For the first time in the U.S., a cannabis-based medicine has been approved by the FDA.
Yes, synthetic THC has its stamp of approval, but Epidiolex is different. The new drug is made from natural cannabidiol (CBD), the non-psychoactive component of cannabis that provides medicinal relief without a high. Epidiolex, suitable for patients aged two and older, targets one of two rare forms of epilepsy: Dravet syndrome, for which no other approved medicine exists, and Lennox-Gastaut syndrome.
Researchers have gathered an exhaustive body of research on cannabis’s potential to treat epilepsy. And after years of its own testing, this particular anti-seizure medication speaks for itself: patients have seen an average 40 percent drop in seizures.
There’s just one loose end to tie up before patients can get Epidiolex by prescription.
CBD Could Save Lives, the FDA Finally Admits
Epidiolex’s approval, says its U.K.-based manufacturer GW Pharmaceuticals, is a “much needed, novel medicine” for patients with Lennox-Gastaut and Dravet syndromes. Most are resistant to anti-seizure drugs, while some suffer from dozens of debilitating, uncontrollable seizures a day. One in five dies before their 20th birthday.
The FDA agrees this drug adds significant value to the limited options for epilepsy treatment, and its decision to approve the drug has been in the pipeline for a while. But before GW can market Epidiolex, there’s the issue of classification to deal with.
At the moment, though CBD products are available in medical cannabis dispensaries across the country, the Drug Enforcement Administration (DEA) still classifies CBD as a Schedule I drug. On a federal level, this confines CBD to a category of drugs with no medical value and a high risk of abuse, despite years of research suggesting the cannabinoid is an important medical advancement.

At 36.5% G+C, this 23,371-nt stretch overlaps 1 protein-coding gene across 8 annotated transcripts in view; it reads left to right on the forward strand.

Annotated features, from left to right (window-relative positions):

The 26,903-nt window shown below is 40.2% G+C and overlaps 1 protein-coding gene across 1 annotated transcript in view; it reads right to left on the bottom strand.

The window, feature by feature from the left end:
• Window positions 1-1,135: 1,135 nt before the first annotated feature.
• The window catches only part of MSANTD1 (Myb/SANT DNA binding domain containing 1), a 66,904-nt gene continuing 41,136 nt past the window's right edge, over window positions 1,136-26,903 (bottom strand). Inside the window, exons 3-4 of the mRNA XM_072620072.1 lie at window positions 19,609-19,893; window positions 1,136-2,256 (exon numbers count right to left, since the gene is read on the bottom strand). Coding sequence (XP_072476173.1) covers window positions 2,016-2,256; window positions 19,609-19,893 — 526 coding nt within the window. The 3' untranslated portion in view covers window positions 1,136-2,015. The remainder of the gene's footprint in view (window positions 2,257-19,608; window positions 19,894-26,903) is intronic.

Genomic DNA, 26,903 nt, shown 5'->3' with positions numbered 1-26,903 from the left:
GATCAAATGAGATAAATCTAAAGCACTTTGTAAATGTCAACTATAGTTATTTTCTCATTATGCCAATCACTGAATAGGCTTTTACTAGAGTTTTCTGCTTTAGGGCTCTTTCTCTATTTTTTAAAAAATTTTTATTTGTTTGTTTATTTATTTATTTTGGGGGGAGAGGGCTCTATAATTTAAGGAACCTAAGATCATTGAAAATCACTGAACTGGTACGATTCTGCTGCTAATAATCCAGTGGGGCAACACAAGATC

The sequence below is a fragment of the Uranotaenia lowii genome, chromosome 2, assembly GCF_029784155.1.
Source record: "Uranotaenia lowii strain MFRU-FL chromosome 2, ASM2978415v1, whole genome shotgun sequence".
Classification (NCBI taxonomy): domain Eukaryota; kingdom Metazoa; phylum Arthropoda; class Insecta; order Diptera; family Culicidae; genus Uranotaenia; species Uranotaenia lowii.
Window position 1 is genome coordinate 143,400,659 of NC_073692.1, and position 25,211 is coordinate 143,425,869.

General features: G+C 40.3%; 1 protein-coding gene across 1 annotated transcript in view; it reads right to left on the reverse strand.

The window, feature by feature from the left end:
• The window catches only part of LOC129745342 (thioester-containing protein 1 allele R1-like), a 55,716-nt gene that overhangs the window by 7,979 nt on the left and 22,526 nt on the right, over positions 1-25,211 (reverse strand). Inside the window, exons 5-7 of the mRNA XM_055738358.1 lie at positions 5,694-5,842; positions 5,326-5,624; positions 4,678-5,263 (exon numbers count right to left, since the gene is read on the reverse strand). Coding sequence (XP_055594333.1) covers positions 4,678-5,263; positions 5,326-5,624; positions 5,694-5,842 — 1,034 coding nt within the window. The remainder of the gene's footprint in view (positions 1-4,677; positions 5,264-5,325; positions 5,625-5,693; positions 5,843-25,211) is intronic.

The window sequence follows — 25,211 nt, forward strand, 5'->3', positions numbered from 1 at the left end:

The DEA now needs to reclassify CBD, but it’s too early to guess how it will do so. The Administration could either make CBD a legal pharmaceutical under Schedule II or III while keeping cannabis a Schedule I drug in general, or, less likely, de-schedule cannabis entirely. It has 90 days to decide.
Either way, “this approval serves as a reminder that advancing sound development programs that properly evaluate active ingredients contained in marijuana can lead to important medical therapies,” said FDA Commissioner Scott Gottlieb. “And the FDA is committed to this kind of careful scientific research and drug development.”
Of course, none of this changes the fact that CBD oils and CBD-based cannabis strains are already available – right now – for use if you are a medical marijuana patient in certain states, including Massachusetts. As has been the case for years, it remains the federal level that has to catch up.
One Small Step for CBD, a Giant Leap for the Industry?
Though Epidiolex was only approved for the two specific conditions – which afflict fewer than 45,000 people in the U.S. – experts say doctors may eventually prescribe it for other types of epilepsy, too.
Not only that, but Gottlieb hopes to use Epidiolex as a model for future cannabis-based drug development. He was careful to note that the approval of Epidiolex doesn’t mark the approval of CBD or medical cannabis in general; it’s one specific form of CBD for specific uses in approved dosages. But the FDA is open to considering similar drugs, as long as their makers prove they are safe.
Of course, FDA’s approval validates what we already know: that cannabis has tremendous therapeutic value. This is why high-CBD products have been safely used and readily available at dispensaries for decades. But until now, not all patients have had access. If we can standardize therapies like Epidiolex, families won’t have to move states just to treat their children legally.
The DEA’s impending decision is just one variable of many that will determine Epidiolex’s impact on the industry. But experts hail its approval a major step forward. The FDA has opened doors for serious testing of life-saving cannabis medications, and that at least has been a long time coming.